Star Trek: Voyager - Critical Care  » TV  »
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  • Voyager episode, Critical Care is easily one of my favorites of the series because it tackles a very serious and real issue
  • Those that are most important, get the best, top-notch care while those that are the least important or have not accomplished much yet, like the young, barely receive any care

    • by GenesisOne
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      The Star Trek: Voyager episode, “Critical Care” is easily one of my favorites of the series because it tackles a very serious and real issue: rationing healthcare. In this episode, the Doctor is kidnapped and sold to a world where a computer determines who gets what care based on the skills of the individual and the importance of those skills to the well-being and survival of society.

      Those that are most important, get the best, top-notch care while those that are the least important or have not accomplished much yet, like the young, barely receive any care.


      It is really quite painful to watch, and the actor that portrays the Doctor does a brilliant job conveying his disgust and revulsion over how medical care is assigned based on an individual’s worth.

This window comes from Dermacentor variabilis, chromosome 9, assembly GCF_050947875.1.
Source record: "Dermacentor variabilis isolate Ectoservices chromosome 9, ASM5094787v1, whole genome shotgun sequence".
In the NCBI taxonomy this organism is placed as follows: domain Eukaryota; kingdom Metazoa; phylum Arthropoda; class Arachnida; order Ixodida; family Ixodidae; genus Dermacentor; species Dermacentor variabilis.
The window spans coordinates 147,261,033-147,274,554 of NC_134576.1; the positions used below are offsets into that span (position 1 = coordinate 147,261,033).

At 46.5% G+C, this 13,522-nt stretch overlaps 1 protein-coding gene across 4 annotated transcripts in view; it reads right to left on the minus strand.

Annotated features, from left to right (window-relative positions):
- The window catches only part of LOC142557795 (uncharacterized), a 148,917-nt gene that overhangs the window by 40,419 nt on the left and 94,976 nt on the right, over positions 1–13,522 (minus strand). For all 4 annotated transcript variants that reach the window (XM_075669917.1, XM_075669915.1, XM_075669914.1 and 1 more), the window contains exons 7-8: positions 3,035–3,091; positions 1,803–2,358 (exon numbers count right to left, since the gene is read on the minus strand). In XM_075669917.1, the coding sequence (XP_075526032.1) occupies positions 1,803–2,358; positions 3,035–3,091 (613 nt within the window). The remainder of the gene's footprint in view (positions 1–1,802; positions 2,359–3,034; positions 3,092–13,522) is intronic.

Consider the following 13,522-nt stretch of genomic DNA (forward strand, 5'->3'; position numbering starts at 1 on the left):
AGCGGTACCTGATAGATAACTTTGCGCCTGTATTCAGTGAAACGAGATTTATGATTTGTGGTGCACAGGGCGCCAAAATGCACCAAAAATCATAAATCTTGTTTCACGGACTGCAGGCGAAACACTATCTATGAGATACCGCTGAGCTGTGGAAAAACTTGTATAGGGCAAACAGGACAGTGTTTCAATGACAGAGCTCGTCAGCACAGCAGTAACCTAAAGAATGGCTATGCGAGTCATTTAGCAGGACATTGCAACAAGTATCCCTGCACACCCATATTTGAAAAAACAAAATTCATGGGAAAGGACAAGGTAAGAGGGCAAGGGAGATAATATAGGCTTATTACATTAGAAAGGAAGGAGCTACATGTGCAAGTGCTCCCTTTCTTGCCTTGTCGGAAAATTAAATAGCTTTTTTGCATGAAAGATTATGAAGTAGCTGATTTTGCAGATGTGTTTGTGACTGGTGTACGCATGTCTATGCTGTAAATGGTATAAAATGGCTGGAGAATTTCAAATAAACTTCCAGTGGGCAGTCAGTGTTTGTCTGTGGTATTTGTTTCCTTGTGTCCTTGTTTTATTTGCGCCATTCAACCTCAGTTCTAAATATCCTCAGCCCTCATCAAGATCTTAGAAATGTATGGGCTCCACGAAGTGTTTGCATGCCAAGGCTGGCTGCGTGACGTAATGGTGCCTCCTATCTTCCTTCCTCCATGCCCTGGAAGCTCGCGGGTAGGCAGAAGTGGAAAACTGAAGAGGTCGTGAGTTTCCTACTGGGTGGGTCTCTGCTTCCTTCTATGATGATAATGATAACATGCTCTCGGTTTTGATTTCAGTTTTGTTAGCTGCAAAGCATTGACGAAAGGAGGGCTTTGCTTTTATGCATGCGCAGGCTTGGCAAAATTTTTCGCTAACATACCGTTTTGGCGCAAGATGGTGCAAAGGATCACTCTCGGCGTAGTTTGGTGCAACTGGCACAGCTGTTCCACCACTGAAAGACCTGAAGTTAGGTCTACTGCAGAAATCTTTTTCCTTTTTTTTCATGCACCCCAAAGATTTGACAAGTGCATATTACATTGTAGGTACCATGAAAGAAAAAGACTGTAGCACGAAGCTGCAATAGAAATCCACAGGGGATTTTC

It’s exciting and touching to watch as the Doctor attempts to use his clout that he eventually builds thanks to his skills and knowledge to try and help those that he feels are just as entitled to medical treatment.

      In one instance, the Doctor learns that a medicine that is being distributed to perfectly healthy people in order to extend their lives could ...


      • be saving the lives of “less accomplished and skilled” patients.

        The Doctor is horrified, and again, he takes matters into his own hands in an effort to do what he believes is the right thing.

        The consequences of his actions are painful, and again, the actor carries the material beautifully, and the steps that he takes to change the system for the better near the end are quite drastic and clearly affect the Doctor in a profound way after he has a chance to reflect on what he has done.

        The story is solid, the acting is

        vibrant and convincing and the material is both compelling and relevant.

        On a side note, the special effects, are really something in this episode, even if the shots are brief.

        The hospital complex is a ship that hovers over a city with skyscrapers and buildings.

        The renderings are real convincing and special - such grand and complex planetside CGI scenes are not common in Star Trek.

        All in all, one of Star Trek’s best episodes in terms of substantive and relevant storytelling, compelling and convincing characters, emotional performances on the part of the cast and excellent CGI renderings.

        Truly exceptional!




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    The review was published as it's written by reviewer in December, 2009. The reviewer certified that no compensation was received from the reviewed item producer, trademark owner or any other institution, related with the item reviewed. The site is not responsible for the mistakes made. 102812931650431/k2311a1228/12.28.09
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